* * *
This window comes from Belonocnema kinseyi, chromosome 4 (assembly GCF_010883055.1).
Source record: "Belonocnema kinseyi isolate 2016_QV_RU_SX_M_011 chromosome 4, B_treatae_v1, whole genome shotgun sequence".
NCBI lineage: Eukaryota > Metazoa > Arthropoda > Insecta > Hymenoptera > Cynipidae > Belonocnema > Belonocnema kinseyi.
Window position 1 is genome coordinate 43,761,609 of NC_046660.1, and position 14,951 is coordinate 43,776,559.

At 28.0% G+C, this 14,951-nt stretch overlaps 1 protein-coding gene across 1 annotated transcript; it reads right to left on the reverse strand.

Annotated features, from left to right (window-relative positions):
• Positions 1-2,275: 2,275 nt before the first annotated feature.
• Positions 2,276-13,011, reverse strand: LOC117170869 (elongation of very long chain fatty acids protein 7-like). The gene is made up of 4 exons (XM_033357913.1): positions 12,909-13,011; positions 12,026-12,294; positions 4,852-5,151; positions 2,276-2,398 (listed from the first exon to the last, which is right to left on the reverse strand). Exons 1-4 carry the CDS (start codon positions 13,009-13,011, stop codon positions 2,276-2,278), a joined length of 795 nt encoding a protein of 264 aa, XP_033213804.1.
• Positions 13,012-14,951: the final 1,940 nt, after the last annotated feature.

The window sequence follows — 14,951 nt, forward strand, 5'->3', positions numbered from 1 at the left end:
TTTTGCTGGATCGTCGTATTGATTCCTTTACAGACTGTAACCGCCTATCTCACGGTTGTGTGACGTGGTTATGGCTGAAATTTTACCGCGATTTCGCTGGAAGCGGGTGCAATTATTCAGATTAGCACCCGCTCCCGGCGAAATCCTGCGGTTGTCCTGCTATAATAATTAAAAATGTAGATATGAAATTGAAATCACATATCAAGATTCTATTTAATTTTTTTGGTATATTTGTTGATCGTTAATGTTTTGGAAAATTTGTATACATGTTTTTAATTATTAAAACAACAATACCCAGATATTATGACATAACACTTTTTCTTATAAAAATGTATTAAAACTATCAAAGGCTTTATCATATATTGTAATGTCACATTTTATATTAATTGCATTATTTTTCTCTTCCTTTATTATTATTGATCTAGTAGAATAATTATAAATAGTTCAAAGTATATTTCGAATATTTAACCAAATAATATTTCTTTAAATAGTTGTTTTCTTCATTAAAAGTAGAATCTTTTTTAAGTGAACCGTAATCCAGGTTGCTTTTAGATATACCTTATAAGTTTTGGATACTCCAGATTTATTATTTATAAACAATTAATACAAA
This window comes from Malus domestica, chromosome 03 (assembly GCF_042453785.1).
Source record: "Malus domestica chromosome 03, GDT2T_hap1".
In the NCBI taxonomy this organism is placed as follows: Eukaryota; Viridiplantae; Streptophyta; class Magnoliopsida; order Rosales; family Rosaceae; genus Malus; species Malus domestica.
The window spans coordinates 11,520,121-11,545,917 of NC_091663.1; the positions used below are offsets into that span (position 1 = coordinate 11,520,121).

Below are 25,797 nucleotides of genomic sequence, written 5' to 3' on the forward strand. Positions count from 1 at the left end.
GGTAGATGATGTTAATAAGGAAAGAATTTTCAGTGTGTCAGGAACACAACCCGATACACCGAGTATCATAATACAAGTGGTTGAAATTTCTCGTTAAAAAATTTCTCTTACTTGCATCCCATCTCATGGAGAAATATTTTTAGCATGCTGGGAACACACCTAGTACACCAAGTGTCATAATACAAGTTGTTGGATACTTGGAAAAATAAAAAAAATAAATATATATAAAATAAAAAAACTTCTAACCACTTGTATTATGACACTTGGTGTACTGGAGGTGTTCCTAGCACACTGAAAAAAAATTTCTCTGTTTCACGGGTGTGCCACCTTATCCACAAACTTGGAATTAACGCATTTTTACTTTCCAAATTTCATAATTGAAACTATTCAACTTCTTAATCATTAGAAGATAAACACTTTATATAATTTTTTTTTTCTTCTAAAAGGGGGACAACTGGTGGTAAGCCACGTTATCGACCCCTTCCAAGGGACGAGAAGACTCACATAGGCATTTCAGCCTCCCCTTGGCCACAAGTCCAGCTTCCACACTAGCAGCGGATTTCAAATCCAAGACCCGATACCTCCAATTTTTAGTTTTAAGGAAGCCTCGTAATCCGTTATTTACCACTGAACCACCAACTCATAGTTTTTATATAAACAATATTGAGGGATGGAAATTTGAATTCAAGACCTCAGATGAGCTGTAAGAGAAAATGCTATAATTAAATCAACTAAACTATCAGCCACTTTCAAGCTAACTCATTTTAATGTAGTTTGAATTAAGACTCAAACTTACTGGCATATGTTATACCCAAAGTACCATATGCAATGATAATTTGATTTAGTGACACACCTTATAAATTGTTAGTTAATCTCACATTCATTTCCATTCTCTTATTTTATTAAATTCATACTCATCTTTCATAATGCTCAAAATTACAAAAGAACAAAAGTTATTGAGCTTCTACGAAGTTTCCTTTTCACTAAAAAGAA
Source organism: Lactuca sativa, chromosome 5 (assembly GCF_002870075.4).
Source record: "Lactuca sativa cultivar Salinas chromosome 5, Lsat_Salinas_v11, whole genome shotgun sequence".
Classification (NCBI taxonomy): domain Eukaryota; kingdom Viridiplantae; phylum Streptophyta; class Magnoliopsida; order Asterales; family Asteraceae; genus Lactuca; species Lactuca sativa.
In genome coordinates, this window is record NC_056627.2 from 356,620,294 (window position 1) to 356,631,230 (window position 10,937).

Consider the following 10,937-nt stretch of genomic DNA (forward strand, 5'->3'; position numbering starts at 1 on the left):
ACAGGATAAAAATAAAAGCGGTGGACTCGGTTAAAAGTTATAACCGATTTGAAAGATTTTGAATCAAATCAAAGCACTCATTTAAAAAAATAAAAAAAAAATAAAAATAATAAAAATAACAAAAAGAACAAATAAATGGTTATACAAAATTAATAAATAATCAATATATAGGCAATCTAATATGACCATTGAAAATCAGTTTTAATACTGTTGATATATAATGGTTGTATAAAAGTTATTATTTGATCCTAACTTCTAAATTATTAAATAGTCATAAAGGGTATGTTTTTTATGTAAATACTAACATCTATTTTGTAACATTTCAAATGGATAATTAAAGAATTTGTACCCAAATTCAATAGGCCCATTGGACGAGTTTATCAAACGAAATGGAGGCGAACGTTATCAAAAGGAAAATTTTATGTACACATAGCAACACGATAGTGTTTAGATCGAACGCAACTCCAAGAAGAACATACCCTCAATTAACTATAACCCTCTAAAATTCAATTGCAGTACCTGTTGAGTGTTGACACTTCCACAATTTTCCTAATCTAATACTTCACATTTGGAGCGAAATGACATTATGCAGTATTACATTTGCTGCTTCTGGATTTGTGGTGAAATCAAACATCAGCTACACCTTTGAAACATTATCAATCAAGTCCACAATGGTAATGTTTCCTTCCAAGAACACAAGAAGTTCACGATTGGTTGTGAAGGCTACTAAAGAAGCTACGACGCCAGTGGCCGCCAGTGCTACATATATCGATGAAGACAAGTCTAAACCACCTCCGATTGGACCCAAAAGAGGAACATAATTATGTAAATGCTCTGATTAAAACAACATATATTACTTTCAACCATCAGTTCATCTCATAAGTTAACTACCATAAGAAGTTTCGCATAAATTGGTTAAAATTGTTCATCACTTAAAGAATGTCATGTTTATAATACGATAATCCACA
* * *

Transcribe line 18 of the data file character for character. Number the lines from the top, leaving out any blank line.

Source organism: Lactuca sativa, chromosome 5 (assembly GCF_002870075.4).